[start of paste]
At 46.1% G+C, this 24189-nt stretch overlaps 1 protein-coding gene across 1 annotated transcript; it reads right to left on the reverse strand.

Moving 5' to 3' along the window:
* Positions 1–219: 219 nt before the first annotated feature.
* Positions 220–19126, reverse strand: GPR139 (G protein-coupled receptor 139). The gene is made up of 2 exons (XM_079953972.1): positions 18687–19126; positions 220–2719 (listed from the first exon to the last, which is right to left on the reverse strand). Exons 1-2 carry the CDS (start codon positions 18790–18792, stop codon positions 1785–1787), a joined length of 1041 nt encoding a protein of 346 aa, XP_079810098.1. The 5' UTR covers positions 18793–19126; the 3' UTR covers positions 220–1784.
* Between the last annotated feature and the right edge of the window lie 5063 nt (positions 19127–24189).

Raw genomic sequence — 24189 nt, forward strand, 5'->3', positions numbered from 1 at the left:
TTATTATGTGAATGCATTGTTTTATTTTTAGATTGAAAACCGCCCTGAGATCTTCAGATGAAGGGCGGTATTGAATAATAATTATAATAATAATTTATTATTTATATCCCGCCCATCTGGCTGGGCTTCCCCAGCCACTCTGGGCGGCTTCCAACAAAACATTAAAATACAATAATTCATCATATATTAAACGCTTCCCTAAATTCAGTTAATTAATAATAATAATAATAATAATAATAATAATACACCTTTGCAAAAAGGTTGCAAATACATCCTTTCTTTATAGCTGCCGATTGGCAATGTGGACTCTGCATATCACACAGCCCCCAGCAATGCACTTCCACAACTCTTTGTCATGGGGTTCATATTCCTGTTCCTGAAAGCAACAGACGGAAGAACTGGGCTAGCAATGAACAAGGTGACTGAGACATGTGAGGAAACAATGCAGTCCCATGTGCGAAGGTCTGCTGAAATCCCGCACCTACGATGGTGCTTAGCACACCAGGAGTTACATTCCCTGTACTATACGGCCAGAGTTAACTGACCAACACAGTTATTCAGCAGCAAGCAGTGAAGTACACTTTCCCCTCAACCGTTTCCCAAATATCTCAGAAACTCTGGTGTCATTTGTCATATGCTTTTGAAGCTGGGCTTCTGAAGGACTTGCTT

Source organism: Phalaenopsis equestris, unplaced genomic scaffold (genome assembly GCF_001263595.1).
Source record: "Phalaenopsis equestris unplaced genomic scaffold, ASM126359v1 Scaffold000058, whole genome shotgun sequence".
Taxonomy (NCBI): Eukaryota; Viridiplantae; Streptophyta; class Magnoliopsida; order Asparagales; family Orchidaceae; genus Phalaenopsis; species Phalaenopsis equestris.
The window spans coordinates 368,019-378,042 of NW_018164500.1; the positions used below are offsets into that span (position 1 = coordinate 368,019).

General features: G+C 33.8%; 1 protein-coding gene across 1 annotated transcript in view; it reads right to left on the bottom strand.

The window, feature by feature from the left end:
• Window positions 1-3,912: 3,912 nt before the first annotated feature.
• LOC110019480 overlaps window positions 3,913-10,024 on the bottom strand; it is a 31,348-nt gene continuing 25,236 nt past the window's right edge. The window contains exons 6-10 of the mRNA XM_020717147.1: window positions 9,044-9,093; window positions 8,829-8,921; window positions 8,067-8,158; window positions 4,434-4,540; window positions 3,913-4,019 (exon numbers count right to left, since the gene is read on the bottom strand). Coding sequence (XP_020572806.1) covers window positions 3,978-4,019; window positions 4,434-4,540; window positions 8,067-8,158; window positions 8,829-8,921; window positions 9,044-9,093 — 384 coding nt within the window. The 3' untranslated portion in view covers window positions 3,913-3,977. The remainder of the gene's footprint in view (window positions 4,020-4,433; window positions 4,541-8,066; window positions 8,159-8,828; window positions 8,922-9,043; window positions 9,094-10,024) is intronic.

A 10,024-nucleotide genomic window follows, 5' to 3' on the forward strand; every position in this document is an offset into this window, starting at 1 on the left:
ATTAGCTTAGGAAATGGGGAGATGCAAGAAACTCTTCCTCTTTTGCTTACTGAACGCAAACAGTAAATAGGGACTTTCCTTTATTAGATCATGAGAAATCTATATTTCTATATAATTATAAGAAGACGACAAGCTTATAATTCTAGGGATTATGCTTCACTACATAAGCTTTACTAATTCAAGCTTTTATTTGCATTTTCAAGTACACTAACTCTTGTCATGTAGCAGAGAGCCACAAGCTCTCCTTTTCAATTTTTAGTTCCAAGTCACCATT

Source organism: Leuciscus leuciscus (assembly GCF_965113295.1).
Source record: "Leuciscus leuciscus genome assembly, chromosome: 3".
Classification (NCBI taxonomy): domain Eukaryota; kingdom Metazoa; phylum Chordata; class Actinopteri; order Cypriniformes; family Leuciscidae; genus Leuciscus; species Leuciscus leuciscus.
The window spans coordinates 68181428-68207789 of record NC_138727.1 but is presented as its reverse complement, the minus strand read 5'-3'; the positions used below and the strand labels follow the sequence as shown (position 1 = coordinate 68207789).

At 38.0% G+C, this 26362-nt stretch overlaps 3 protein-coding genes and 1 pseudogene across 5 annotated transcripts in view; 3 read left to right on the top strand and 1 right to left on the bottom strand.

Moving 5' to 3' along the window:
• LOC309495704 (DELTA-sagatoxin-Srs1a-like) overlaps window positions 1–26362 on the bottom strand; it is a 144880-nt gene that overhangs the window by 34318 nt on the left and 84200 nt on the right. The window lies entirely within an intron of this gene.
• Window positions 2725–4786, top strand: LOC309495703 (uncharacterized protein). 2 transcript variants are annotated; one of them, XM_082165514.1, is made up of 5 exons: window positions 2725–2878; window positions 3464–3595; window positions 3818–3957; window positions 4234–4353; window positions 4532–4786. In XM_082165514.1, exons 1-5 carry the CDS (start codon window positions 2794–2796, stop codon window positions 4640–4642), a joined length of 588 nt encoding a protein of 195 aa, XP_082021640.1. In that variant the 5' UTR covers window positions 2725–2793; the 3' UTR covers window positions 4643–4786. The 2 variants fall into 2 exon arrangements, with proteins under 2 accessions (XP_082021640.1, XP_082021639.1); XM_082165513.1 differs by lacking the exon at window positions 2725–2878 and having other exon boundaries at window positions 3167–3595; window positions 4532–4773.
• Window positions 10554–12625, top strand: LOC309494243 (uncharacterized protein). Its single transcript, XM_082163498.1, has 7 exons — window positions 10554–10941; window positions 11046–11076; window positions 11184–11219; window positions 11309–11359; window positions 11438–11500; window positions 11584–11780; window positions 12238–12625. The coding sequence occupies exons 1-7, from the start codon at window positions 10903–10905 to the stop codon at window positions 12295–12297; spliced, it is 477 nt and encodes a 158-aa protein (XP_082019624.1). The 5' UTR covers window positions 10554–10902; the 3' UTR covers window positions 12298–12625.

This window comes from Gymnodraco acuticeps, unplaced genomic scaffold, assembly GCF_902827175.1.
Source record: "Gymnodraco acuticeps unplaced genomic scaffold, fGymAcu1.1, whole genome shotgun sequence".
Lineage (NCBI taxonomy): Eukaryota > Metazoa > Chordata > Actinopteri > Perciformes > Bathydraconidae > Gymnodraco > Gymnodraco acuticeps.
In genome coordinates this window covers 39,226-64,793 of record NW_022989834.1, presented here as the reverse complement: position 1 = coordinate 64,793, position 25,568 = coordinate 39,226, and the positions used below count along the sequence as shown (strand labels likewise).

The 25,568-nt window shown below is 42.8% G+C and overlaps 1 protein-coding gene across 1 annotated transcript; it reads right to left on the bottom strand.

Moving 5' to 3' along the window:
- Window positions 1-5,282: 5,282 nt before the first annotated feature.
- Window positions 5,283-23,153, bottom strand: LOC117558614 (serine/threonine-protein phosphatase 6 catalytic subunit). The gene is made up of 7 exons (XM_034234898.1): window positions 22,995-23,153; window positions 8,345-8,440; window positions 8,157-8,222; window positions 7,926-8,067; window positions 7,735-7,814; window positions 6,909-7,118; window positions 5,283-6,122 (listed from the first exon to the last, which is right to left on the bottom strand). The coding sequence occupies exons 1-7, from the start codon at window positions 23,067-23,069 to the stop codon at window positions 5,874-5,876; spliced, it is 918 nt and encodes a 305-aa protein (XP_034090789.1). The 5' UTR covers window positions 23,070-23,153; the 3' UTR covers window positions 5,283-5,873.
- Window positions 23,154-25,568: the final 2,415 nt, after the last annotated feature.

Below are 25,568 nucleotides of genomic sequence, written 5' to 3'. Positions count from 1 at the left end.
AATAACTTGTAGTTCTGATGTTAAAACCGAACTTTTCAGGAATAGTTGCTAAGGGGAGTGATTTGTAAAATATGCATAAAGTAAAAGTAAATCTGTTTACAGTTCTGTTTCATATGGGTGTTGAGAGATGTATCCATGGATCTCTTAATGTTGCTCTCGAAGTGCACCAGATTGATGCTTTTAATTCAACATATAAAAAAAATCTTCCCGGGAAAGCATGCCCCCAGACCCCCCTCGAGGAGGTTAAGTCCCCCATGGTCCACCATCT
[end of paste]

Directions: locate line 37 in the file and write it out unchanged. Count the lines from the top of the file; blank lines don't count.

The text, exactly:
AATAACTTGTAGTTCTGATGTTAAAACCGAACTTTTCAGGAATAGTTGCTAAGGGGAGTGATTTGTAAAATATGCATAAAGTAAAAGTAAATCTGTTTACAGTTCTGTTTCATATGGGTGTTGAGAGATGTATCCATGGATCTCTTAATGTTGCTCTCGAAGTGCACCAGATTGATGCTTTTAATTCAACATATAAAAAAAATCTTCCCGGGAAAGCATGCCCCCAGACCCCCCTCGAGGAGGTTAAGTCCCCCATGGTCCACCATCT